Sharp Decline in De Beers Diamond Production

  • Rough production down 23% to 6.9m carats in Q1 2024
  • Botswana decline notable at 28% to 5.0 million carats
  • Rough sales in notable decline to a mere 4.9m carats
  • But Anglo sees “a glimmer of hope on the horizon”


The world’s leading diamond company, De Beers, grappled with a significant 23 percent decrease in rough diamond production during the first quarter of 2024.

According to a recent report from its parent company, Anglo American, the fall, down to 6.9 million carats, was attributed to strategic shifts in production configurations, orchestrated in response to burgeoning inventory levels within the market and the anticipation of a gradual resurgence in demand for rough diamonds.

Jwaneng and Orapa

Anglo American says the decline reverberated across various production sites, notably in Botswana, where production nosedived by 28 percent to 5.0 million carats.

This downturn was propelled by deliberate reductions at Jwaneng Mine and a transient alteration in plant feed mix at Orapa to accommodate existing surface stockpiles.

Meanwhile, Namibia saw minimal fluctuations, holding steady at 0.6 million carats.


In South Africa, the descent amounted to 19 percent, with production clocking in at 0.6 million carats, largely attributable to the ongoing depletion of lower grade surface stockpiles as Venetia gears up for the planned underground operations ramp-up over the coming years.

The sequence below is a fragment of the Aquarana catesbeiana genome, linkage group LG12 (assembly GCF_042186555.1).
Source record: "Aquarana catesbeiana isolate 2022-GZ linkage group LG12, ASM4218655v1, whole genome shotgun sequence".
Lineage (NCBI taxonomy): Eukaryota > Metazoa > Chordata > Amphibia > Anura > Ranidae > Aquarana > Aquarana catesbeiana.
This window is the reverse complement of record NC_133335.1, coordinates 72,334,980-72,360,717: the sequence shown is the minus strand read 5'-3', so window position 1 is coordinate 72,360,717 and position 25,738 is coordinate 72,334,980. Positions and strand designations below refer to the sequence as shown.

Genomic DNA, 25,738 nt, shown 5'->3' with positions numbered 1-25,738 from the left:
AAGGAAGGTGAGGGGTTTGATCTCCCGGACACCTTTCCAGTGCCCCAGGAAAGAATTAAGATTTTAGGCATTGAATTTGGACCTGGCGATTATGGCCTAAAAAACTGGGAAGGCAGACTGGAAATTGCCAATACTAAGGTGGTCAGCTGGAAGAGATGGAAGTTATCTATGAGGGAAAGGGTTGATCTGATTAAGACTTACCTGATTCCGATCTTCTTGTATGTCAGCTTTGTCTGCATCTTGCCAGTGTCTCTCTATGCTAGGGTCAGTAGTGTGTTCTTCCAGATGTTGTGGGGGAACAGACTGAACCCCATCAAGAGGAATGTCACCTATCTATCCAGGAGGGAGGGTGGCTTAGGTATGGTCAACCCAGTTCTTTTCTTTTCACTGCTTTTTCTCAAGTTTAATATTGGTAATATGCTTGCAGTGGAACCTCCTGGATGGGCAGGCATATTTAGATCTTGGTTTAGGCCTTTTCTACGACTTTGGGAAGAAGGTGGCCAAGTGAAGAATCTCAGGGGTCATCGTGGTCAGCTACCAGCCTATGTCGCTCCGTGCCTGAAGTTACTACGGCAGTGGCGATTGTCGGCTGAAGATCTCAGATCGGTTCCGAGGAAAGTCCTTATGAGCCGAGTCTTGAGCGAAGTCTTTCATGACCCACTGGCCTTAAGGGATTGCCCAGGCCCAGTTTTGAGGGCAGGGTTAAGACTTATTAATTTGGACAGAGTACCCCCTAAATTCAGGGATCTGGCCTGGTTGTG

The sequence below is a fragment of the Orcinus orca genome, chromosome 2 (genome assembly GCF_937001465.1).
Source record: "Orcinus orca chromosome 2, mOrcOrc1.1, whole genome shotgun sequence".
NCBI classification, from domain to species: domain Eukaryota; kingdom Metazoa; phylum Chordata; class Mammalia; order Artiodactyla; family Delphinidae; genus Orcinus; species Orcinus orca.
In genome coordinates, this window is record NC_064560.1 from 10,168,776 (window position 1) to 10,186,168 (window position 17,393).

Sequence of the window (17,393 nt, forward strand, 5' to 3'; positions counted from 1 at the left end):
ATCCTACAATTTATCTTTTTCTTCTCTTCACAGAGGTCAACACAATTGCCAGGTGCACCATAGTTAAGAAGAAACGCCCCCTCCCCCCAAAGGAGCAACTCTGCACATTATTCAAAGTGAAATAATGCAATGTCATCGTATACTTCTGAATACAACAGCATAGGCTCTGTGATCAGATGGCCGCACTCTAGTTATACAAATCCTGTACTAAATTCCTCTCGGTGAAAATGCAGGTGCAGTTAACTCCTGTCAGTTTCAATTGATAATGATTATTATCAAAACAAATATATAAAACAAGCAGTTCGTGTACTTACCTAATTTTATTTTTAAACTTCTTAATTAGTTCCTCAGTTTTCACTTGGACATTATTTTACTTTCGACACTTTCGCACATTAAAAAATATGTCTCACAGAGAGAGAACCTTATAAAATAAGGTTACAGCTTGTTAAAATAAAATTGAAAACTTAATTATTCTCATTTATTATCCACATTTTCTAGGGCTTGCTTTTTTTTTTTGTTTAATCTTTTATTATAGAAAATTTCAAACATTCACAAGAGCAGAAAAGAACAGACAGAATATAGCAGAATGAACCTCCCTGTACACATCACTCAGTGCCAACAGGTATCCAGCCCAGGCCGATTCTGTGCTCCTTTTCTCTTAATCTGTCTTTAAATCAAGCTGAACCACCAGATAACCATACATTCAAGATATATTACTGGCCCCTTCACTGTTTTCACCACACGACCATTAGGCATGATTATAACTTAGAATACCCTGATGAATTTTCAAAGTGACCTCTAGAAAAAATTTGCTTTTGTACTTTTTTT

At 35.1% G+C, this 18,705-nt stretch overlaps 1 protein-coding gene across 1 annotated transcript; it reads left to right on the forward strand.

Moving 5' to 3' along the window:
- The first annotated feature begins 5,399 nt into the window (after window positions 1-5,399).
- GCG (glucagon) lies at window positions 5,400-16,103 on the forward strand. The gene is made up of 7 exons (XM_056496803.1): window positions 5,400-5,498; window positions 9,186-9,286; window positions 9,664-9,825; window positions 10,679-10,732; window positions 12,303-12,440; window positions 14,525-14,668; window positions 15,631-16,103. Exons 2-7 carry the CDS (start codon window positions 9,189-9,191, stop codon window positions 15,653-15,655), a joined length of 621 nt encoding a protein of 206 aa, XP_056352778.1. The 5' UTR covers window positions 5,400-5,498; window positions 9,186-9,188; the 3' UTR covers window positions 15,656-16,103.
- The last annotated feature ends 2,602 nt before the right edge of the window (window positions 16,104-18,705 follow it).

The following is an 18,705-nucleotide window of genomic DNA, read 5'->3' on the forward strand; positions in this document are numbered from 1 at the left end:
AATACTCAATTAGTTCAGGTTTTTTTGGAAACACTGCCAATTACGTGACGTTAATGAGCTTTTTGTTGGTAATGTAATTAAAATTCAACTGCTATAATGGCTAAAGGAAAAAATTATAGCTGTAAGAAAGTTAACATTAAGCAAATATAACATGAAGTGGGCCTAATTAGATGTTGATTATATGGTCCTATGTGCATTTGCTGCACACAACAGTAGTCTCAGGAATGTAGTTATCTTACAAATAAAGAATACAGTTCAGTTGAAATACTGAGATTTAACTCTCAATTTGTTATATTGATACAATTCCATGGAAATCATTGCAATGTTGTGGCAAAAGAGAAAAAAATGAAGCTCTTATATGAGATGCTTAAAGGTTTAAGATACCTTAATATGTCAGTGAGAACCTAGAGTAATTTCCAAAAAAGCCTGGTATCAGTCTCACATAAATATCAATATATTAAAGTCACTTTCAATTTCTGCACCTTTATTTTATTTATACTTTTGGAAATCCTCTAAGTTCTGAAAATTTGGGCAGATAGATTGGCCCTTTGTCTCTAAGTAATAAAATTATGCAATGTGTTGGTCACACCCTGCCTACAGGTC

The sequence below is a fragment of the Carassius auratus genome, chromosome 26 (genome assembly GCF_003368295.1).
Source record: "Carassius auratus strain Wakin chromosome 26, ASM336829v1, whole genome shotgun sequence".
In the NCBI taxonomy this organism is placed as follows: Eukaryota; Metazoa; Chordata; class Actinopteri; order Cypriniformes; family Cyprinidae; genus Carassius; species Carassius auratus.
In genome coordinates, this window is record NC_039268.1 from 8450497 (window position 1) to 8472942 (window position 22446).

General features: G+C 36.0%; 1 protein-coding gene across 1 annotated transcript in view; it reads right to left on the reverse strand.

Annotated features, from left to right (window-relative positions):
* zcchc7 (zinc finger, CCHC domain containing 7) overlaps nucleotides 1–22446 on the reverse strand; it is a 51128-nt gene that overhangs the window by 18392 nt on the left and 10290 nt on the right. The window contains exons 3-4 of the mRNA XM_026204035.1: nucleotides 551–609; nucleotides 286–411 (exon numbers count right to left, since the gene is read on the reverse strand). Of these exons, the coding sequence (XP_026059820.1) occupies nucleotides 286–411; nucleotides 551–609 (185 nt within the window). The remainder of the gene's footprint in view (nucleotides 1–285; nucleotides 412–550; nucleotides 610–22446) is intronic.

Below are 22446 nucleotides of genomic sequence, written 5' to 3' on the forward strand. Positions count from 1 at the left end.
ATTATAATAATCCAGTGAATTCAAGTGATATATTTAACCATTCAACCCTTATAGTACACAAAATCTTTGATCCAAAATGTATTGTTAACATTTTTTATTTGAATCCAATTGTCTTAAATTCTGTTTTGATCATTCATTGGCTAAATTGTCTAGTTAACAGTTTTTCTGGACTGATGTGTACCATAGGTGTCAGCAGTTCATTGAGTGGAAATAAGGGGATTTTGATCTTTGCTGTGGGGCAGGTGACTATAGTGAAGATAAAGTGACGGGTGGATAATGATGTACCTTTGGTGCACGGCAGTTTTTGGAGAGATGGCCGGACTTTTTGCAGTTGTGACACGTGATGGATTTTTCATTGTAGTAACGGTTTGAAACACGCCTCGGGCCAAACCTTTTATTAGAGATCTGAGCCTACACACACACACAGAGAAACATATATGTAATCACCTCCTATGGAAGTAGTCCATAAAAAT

Similarly, Canada witnessed a slight dip of 4 percent, registering 0.6 million carats, attributed to the scheduled processing of lower grade ore.

“Despite the setback, there’s a glimmer of hope on the horizon,” Anglo said. “The demand for rough diamonds started to regain momentum in Q1 2024, spurred by an uptick in demand for diamond jewellery, particularly in the United States during the year-end holiday season.”


The report highlighted the pivotal role played by De Beers in bolstering industry equilibrium through flexible rough diamond allocations in 2023, coupled with the voluntary import hiatus on rough diamonds into India in Q4 2023.

However, lingering economic uncertainties have instilled a sense of caution among sightholders, resulting in a gradual resurgence in rough diamond demand anticipated throughout the remainder of the year.

Consequently, the report shows that rough diamond sales for Q1 2024 amounted to 4.9 million carats, marking a notable decline from the preceding year.

Market dynamics

The consolidated average realised price, however, ascended by an impressive 23 percent to $201/ct. This surge was attributed to a shift in sales mix towards higher-value rough diamonds and the favourable impact of price adjustments in Sight 1 of 2024, which catalysed demand in higher price brackets.

Meanwhile, in response to prevailing market dynamics, Anglo American revised its production guidance for 2024 downwards to a range of 26–29 million carats, previously forecasted at 29–32 million carats.

This adjustment was aligned with the elevated inventory levels in the market and the anticipated gradual resurgence in rough diamond demand throughout the year.

Consequently, unit cost guidance for 2024 was revised upwards to approximately $90/carat, reflecting the impact of decreased production.